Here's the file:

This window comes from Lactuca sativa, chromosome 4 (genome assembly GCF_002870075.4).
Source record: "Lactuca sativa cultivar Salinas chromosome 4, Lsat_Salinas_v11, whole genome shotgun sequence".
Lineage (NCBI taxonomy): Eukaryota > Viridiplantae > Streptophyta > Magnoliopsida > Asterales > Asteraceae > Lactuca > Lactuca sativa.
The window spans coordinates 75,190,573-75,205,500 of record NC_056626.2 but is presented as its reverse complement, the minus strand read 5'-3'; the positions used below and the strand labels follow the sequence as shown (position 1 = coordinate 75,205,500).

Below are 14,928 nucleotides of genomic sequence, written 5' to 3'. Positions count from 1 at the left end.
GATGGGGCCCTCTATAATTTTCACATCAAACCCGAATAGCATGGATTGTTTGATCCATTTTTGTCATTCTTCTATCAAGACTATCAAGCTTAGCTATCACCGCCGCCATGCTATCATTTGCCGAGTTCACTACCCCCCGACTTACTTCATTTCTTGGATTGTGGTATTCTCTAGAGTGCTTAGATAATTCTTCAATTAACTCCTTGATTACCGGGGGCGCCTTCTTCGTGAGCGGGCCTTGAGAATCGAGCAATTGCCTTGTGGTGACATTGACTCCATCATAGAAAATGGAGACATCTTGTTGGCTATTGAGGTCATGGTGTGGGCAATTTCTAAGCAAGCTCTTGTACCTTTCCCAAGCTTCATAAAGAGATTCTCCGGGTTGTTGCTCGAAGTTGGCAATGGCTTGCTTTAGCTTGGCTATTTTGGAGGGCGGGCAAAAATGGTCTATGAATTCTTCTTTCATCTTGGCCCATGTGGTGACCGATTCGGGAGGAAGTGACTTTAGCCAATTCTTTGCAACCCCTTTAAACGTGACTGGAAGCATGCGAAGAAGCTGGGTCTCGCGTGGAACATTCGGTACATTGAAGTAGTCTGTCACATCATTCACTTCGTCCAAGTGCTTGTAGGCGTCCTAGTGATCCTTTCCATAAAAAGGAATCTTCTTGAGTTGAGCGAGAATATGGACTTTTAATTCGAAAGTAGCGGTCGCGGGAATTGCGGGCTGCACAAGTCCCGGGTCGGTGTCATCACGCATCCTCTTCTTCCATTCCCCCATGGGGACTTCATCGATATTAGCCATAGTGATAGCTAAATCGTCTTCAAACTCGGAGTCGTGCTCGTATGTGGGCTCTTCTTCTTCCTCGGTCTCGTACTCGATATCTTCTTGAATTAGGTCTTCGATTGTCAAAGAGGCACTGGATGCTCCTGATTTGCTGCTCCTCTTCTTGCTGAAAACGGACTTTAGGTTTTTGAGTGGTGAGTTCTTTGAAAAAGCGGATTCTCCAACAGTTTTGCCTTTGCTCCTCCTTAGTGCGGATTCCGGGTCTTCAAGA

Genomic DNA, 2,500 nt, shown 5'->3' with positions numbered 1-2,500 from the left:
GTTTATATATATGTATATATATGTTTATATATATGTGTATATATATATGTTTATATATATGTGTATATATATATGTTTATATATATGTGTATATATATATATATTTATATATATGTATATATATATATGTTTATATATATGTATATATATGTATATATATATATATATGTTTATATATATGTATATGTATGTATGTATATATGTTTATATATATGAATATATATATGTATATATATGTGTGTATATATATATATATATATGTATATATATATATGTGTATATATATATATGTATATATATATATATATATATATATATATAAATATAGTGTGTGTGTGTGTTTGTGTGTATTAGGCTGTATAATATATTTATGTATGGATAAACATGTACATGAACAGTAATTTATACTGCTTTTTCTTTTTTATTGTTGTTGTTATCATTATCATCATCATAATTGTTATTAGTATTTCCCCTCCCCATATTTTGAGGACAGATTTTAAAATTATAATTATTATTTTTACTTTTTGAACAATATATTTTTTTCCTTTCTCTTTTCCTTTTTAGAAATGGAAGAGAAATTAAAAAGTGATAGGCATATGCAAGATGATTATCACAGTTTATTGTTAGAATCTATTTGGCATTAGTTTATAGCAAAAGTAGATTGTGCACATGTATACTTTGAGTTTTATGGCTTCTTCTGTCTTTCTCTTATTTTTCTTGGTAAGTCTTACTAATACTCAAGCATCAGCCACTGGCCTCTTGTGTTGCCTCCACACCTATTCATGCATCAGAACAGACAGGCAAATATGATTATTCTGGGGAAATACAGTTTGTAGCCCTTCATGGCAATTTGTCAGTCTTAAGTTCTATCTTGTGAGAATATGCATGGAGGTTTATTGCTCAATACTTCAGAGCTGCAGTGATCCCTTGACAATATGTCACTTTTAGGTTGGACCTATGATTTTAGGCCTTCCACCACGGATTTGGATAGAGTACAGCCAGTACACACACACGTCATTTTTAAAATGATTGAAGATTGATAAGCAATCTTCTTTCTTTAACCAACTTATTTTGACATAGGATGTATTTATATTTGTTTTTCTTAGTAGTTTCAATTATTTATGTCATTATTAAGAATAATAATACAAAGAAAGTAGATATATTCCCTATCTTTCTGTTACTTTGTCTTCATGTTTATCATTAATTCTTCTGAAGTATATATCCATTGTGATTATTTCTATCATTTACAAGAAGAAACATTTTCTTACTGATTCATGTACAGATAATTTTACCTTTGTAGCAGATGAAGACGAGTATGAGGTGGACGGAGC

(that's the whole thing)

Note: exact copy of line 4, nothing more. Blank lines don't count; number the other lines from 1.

The window spans coordinates 75,190,573-75,205,500 of record NC_056626.2 but is presented as its reverse complement, the minus strand read 5'-3'; the positions used below and the strand labels follow the sequence as shown (position 1 = coordinate 75,205,500).